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Cottage Garden Design

The bounty of books for cottage gardens can sometimes overpower a bookstore. Gently curves, graceful foliage, delicate detail and intimate spaces can easily persuade gardeners into creating a similar style for their own property.

However implementing a cottage styled garden is not as easy as first envisaged. A gardener cannot simply duplicate a style they see in a book. There are three basic elements a design must first address.

Traditional cottage gardens are common in climates that have cold wet winters and warm/hot dry summers. It is crucial to understand that in South East Queensland, there are cool dry cool winters and hot humid wet summers.
Although the design layout of the cottage garden will not be directly affected by this fact, plant selection will.

Intrinsic to all cottage gardens are planting of herbs, perennials, vegetables  and flowering plants. It is these same plants that may require additional care such as pruning, fertilising, pest control, re-planting and watering. These equate to time…. Your time.
However, thoughtful plant selection should overcome most of these problems.

Identify first and foremost if you (the client) loves gardening and plants. If you do not, then perhaps an alternative style is better suited to you.
If you do, then you may have the opportunity to grow some of the most lovely plants on earth.

Layout Hints for Cottage Gardens
* include winding pathways that are no less than 1m wide
* boarder the pathways with low growing plants, tall plants further back
* work with the lay of the land… build in steps to add character to the garden
* position arbours or arches at the entrance of pathways… this reinforces garden rooms and functions
* a birdbath or sundial can add appeal in the garden
* do not over-construct the garden as the emphasis is on plants, not structures.

Plant Hints for Cottage Gardens in the subtropics
* prune in summer to facilitate ventilation around the plants and discourage fungal diseases
* plant herbs where they will receive shade in the afternoon during summer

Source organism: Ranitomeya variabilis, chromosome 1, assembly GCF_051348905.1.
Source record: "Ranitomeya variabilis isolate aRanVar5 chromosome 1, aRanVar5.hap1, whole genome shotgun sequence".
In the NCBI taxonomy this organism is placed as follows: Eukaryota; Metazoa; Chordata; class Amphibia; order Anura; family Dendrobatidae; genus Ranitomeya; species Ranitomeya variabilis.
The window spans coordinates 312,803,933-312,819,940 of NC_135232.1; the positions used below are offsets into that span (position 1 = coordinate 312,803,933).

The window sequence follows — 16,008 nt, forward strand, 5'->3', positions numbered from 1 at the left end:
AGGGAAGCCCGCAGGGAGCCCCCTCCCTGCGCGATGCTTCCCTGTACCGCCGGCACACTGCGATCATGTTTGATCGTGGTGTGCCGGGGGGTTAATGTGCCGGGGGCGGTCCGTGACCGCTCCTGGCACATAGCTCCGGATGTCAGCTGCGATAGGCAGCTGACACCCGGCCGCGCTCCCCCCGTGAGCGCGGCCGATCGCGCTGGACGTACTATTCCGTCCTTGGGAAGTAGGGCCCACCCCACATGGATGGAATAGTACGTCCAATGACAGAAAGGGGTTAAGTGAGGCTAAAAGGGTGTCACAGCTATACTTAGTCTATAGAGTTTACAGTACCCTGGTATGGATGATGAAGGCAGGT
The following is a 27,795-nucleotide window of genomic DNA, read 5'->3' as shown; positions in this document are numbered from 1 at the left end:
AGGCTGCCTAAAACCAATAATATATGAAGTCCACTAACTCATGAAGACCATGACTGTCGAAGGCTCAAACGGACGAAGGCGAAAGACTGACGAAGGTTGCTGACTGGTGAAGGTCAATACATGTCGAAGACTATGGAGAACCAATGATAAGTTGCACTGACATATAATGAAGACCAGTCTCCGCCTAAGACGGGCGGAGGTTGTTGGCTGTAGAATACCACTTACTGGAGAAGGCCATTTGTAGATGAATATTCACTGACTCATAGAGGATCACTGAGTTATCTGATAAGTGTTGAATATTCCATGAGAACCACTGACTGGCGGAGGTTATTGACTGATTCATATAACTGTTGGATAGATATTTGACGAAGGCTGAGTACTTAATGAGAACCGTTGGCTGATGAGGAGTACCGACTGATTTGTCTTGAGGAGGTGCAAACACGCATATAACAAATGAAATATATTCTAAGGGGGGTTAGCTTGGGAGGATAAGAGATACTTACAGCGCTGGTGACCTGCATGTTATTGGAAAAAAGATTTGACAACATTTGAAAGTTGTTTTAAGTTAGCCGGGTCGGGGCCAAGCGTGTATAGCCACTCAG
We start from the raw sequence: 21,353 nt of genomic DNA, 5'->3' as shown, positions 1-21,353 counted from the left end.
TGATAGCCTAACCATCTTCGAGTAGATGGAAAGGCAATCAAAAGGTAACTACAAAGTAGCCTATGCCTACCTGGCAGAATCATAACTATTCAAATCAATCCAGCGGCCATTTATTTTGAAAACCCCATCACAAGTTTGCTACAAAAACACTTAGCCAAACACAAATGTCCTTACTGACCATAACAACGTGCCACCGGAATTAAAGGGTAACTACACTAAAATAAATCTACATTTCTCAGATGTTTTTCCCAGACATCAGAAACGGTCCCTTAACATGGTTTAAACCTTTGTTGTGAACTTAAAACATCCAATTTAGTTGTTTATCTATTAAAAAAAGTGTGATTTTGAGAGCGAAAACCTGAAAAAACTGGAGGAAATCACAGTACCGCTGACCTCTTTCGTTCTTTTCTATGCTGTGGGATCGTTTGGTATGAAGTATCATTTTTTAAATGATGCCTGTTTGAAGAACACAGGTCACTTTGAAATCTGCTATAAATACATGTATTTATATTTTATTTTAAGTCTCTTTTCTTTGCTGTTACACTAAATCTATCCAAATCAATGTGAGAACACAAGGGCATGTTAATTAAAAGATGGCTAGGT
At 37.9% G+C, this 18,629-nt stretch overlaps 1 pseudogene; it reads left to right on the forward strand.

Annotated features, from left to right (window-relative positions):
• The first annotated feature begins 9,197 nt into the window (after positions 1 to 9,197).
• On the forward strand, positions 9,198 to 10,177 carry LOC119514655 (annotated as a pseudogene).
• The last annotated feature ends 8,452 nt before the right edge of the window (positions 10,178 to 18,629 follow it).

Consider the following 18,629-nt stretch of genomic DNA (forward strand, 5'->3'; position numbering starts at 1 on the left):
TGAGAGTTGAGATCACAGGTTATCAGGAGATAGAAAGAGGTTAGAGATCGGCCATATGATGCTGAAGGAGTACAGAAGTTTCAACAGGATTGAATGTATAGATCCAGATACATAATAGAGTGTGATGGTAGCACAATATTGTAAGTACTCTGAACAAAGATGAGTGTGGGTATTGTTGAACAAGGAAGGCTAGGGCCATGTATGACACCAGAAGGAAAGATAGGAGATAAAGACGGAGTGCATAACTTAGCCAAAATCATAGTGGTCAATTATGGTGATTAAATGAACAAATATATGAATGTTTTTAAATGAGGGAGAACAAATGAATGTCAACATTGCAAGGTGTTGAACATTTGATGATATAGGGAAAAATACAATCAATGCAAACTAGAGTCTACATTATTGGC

* plant herbs facing eastern morning sunlight
* mulch gardens well to keep soil during summer
* majority of herbs like neutral – alkaline soils so treatment with lime/dolomite may be needed
* roses are integral but space them out to reduce diseases.

Despite what most people believe, Australian native plants are well suited to cottage gardens. Bottlebrushes, grevilleas, leptospermums are but a few that can be used.
Australian rainforest plants worth adding for scent include lemon scented myrtle (Backhousia citriodora), aniseed tree (Backhouse anisata), ylang ylang (Cananga odorata), native frangipani (Hymenosporum flavum) and native daphne (Phalaria clerodendron).

Bulbs, corms and tubers are strategically placed in Cottage gardens for seasonal impact. The better types for this climate are:-
Agapanthus, Canna, Crinum, Cyrtanthus, Gladiolus, Hemerocallis, Hymenocallis, Hippeastrum, Kniphofia, Lilium longiflorum, Tulbaghia varieties, and Zephyranthes.

As this is a subtopical climate there is also scope for including plants such as gingers (Hedychium), blue ginger (Dichorisandra thyrsiflora) and bougainvilleas.

Top 5 beginner herbs for scent in Subtropics
French lavender
lemon verbena
scented pelargoniums
sambac jasmine

Top 5 beginner herbs for culinary uses in Subtropics
lemon grass

Top 5 beginner flowering perennials for Subtropics
michaelmas daisies
otacanthus Little Boy Blue


written by Paul Plant, Editor of subTropical Gardening magazine - www.stgmagazine.com.au

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